The Pittsburgh Steelers had 434 yards of total offense against the Minnesota Vikings on Sunday. They controlled the time of possession, 36:27 to Minnesota's 23:33. Though the Steelers didn't make it to 100 rushing yards, their 77 yards on the ground fell just three yards short of their highest output of the season.
But none of that matters. Because of this:
The Steelers haven't started this poorly since before Chuck Noll was their head coach and before the NFL-AFL merger. To say this is a historically bad start would not be hyperbole, especially for a team that has had so much historical and recent success.
Is it time for the Steelers to throw in the (terrible) towel, cut their losses and focus on 2014 and the improvements they can make via the NFL draft?
Not so fast.
While it's true that 0-4 teams aren't generally playoff-bound—only one team has accomplished the feat since the merger, the 1992 San Diego Chargers, who flipped their bad start into an 11-5 finish and an AFC West crown—the Steelers do still have something to play for.
The AFC North is very much up for grabs. The division is a combined 6-10, with both the Baltimore Ravens and the Cincinnati Bengals losing on Sunday. The Ravens, Bengals and Cleveland Browns are all tied for the division's top spot with two wins and two losses apiece, giving the Steelers an opening if they can just break into the win column.
Unfortunately, that seems far easier said than done for Pittsburgh this year. If it's not one problem—no run game, for example—then it's another—turnovers, missed tackles and dropped passes among them. Nothing is presently going the Steelers' way. Their defense hasn't notched a takeaway, while their offense has managed to turn the ball over 11 times.
The hope was the return of running back Le'Veon Bell would make life easier for the Steelers offense. In one sense, it was—he had two rushing touchdowns against the Vikings and 57 yards on 16 carries—but it wasn't enough to give the Steelers the win they sorely needed.
All of their major gains in the passing game, such as Antonio Brown catching 12 of his 13 targets and Jerricho Cotchery leading the team in receiving yards, with 103 and a touchdown, didn't matter. Pittsburgh's defense couldn't contain the Vikings, especially running back Adrian Peterson.
Peterson, like Bell, had two touchdowns. However, unlike Bell and unlike the Steelers dating back to last year, he had 140 rushing yards. Only two Vikings receivers had a good day, with seven of quarterback Matt Cassel's nine targets unable to exceed single-digit yardage.
However, the two who did, Greg Jennings and Jerome Simpson, had 92 and 124 receiving yards, respectively, with Jennings tacking on two touchdowns. Preventable touchdowns, at that, with the Steelers' old foe, missed tackles, at fault.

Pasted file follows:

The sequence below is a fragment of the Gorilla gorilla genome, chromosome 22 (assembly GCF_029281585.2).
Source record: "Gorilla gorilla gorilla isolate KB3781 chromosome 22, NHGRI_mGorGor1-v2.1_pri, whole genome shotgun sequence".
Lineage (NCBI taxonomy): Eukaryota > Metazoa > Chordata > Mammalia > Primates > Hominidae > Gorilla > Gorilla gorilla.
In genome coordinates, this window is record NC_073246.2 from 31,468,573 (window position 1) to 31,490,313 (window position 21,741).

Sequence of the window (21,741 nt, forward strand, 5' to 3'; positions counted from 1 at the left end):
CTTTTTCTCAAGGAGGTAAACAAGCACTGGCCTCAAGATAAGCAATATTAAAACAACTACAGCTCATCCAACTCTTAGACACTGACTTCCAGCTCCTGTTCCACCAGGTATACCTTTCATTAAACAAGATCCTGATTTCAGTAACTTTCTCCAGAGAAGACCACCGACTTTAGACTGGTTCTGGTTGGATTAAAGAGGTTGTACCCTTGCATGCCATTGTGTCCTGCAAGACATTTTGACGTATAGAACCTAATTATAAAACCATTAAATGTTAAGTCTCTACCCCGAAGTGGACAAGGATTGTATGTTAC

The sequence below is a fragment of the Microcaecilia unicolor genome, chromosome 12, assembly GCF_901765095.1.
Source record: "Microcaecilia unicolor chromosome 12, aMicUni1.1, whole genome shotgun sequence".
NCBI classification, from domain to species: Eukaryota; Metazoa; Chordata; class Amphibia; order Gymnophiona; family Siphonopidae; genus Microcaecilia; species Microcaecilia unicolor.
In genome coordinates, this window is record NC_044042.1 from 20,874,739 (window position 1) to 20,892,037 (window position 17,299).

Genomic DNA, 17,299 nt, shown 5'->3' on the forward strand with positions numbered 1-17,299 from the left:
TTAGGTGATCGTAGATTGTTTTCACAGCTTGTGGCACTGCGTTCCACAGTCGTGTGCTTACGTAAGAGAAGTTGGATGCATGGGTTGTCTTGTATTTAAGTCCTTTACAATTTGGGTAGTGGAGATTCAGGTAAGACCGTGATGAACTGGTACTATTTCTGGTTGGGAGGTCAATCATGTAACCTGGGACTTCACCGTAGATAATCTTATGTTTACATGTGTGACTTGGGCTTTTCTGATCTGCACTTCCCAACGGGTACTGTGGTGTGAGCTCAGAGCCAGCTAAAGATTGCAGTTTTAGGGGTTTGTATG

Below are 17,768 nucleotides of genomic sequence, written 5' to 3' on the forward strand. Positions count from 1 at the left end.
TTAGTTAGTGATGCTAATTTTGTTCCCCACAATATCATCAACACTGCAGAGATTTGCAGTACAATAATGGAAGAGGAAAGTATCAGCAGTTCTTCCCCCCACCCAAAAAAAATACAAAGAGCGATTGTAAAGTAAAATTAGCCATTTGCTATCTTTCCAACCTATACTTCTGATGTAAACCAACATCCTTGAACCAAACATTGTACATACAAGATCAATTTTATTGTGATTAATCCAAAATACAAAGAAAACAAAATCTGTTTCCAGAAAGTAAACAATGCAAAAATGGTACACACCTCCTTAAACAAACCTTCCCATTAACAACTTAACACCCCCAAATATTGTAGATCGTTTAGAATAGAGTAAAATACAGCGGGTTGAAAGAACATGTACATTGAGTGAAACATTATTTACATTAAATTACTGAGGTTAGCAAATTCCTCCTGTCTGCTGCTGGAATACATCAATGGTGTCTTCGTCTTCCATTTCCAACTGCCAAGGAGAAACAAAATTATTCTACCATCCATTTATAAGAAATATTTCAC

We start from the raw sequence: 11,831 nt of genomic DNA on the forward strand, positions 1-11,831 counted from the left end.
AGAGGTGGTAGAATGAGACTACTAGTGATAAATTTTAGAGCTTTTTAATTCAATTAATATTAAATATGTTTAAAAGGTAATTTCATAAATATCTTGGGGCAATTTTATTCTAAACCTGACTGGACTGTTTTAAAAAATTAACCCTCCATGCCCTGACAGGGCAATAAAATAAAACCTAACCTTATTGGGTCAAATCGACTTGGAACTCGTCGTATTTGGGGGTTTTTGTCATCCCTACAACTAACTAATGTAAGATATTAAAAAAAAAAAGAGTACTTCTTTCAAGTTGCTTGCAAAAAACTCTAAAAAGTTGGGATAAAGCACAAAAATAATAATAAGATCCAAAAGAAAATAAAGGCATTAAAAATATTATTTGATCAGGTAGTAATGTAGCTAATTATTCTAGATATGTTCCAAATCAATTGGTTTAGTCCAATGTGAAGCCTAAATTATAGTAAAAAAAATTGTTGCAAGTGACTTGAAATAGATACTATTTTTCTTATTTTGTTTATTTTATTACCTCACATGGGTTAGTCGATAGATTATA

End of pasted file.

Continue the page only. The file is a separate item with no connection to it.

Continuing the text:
The problems we've seen the Steelers have this season are many, and the work to fix even half of them will be hard. Thankfully, they have a bye week ahead that will help them immensely. They will need to look at almost every starter and evaluate all possible options, including shaking up the depth chart.
The offensive line—which took a hit with left guard Ramon Foster leaving with a chest injury—needs the most help. Kelvin Beachum has been rotating throughout the line, taking on duties at center (immediately following Maurkice Pouncey's Week 1 season-ending knee injury), tight end and jumping back and forth between left and right tackle. But if Foster's injury lingers, he'll have to stay at guard.
And regardless of Foster's status, the very fact Pittsburgh has chosen to rotate its offensive tackles shows just how bad the situation is. Mike Adams and Marcus Gilbert have been outmatched on a weekly basis, and even pairing up tight ends David Johnson and Heath Miller to help them hasn't done much to improve either their pass protection or run-blocking.
From the line flows the entire offense, and when it's struggling, it comes as no surprise that Ben Roethlisberger has been pressured, fumbled the ball, thrown too quickly and off-target, and that the running backs are topping out at three yards per carry.
The problem is that the Steelers aren't going to find starter-quality offensive linemen on the waiver wire, and their salary-cap issues also prevent them from trading for a talented, higher-priced veteran. The fixes will have to come in-house, somehow.
The Steelers' 2013 season isn't lost yet, though they certainly have a huge hole to climb out of as they try to turn things around. No team in the AFC North has started to run away with the division, giving the Steelers something to fight for, and the bye week affords them the opportunity to rework the roster.
If they can defeat the New York Jets in Week 6, and the division continues to be in a state of flux, the Steelers could in fact escape the season with a winning record and a bit of redemption.